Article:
Immanuel Kant was a deontologist, who believed that right actions bind us, or where the right actions come from it, not from consequences. Kantian philosophy outlines the Universal Law Formation of the Categorical Imperative as a method for determining morality of actions. Kant also introduces the notion of the categorical imperative the principle that is followed by all rational and reasonable beings, it is an imperative that we learn a priori by analyzing the nature of morality. A priori is not based on experience. A categorical is a priori, which is unconditional and which is also “ought to be”. For example, 7-15=12. An imperative is a command of reason. First, one creates a maxim and considers whether rational beings would will it to be a universal law. Once it is clear that the maxim passes both prongs of the test, there are no exceptions. As a paramedic faced with a distraught widow who asks whether her late husband suffered in his accidental death, you must decide which maxim to create and based on the test which action to perform. The maxim when answering a widow’s inquiry as to the nature and duration of her late husband’s death (M1) passes both parts of the Universal Law Formation of the Categorical Imperative. Consequently, according to Kant, m1 is a moral action.
Kant presents us with the categorical imperative procedure (C. I. Procedure), which is a moral compass. The categorical imperative procedure contains four steps.
1) Formulate your subjective, maxim.
It is all right to litter on the streets if I do not see a garbage can.
2) Generalize your subjective.
It’s ok for everyone to do this….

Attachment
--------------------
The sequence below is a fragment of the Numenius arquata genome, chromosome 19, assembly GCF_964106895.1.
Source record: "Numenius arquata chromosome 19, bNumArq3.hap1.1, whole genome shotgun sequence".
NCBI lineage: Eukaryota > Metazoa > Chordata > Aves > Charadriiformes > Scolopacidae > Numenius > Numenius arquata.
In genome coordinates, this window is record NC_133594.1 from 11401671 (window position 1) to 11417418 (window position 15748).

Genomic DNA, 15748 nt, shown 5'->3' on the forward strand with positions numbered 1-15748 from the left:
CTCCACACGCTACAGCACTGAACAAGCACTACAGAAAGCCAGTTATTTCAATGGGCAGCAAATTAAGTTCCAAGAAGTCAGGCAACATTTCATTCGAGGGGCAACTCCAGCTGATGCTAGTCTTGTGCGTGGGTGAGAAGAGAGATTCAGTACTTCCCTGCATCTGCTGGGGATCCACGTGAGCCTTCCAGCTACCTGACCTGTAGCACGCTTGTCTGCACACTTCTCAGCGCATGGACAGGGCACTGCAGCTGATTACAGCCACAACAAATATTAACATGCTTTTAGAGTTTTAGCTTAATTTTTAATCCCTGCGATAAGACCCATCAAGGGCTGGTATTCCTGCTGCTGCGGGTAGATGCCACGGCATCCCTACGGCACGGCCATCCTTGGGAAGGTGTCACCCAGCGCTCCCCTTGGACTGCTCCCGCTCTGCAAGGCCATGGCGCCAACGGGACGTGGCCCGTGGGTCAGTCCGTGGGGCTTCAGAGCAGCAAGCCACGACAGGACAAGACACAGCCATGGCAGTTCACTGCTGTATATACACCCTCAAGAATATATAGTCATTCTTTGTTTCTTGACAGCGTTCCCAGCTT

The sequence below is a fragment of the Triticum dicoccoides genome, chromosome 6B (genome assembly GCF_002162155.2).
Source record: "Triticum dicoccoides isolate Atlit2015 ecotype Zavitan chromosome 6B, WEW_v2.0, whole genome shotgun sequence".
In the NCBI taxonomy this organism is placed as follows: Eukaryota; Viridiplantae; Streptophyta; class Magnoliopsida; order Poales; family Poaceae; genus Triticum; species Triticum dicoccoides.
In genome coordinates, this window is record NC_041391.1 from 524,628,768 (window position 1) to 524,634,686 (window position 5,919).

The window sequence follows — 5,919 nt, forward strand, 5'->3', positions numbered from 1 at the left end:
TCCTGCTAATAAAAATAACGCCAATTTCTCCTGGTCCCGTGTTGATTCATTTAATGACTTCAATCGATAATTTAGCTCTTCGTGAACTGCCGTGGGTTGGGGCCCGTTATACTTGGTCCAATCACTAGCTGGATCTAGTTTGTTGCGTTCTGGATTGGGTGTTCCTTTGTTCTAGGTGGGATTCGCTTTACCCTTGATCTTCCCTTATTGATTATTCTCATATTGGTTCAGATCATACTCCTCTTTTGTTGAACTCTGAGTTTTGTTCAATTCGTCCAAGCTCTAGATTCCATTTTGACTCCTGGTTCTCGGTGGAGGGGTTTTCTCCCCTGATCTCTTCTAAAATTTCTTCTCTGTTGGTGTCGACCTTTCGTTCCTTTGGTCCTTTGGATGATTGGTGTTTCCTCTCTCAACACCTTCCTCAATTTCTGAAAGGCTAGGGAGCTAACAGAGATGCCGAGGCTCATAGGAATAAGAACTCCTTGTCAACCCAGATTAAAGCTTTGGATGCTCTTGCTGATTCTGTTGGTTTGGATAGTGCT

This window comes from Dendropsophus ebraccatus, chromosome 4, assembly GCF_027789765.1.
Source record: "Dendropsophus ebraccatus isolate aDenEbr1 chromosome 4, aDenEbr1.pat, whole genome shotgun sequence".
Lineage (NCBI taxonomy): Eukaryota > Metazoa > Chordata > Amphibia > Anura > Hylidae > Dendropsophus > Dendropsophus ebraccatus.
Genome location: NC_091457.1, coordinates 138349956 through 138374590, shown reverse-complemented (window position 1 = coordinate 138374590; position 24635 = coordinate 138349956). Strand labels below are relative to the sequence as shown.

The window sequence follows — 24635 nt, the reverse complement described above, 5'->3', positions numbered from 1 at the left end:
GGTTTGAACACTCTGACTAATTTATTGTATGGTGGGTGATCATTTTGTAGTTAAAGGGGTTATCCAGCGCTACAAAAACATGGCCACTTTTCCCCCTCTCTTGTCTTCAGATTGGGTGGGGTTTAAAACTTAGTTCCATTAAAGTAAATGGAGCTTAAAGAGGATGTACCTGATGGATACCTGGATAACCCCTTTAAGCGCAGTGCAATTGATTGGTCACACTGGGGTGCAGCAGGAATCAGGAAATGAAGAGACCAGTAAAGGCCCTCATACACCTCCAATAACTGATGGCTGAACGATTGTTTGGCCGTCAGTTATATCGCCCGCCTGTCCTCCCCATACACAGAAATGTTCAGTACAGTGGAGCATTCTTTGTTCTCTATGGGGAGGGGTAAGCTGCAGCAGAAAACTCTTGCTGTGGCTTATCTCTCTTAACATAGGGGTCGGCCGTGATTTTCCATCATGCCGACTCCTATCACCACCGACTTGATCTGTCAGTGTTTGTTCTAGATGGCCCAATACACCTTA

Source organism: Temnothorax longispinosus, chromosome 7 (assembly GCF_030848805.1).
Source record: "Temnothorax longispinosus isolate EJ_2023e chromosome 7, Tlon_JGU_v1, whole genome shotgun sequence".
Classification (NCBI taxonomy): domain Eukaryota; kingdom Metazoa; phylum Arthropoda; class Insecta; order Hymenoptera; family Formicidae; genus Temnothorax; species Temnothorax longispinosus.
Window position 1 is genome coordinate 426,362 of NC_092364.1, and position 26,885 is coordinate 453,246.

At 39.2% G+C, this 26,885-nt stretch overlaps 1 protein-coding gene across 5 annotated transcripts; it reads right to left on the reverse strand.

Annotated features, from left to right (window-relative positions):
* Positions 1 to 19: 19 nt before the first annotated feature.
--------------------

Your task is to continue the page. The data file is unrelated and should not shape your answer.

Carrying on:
3) Universalize your subjective
All rational and reasonable beings will litter when they don’t see a garbage can…(author 101-102).
The initial stage of the Universal Law of Formation of the Categorical Imperative requires that a maxim be universally applicable to all rational beings. M1 succeeds in passing the first stage. We can easily imagine a world in which paramedics always answer widows truthfully when queried. Therefore, this maxim is logical and everyone can abide by it without causing a logical impossibility. The next logical step is to apply the second stage of the test.
The second requirement is that rational being would will this maxim to become a universal law. In testing this part, you must decide whether in every case, rational being would believe that the morally correct action is to tell the truth. First, is clear that the widow expects to know the truth. A lie would only serve to spare her feelings if she believed it to be the truth. Therefore, even people who would consider lying to her, must concede that the correct and expected action is to tell the truth. By asking she has already decided, good or bad, that she must know the truth.
What if telling the truth brings the widow to the point where she commits suicide, however? Is telling her the truth then a moral action although its consequence is this terrible response? If...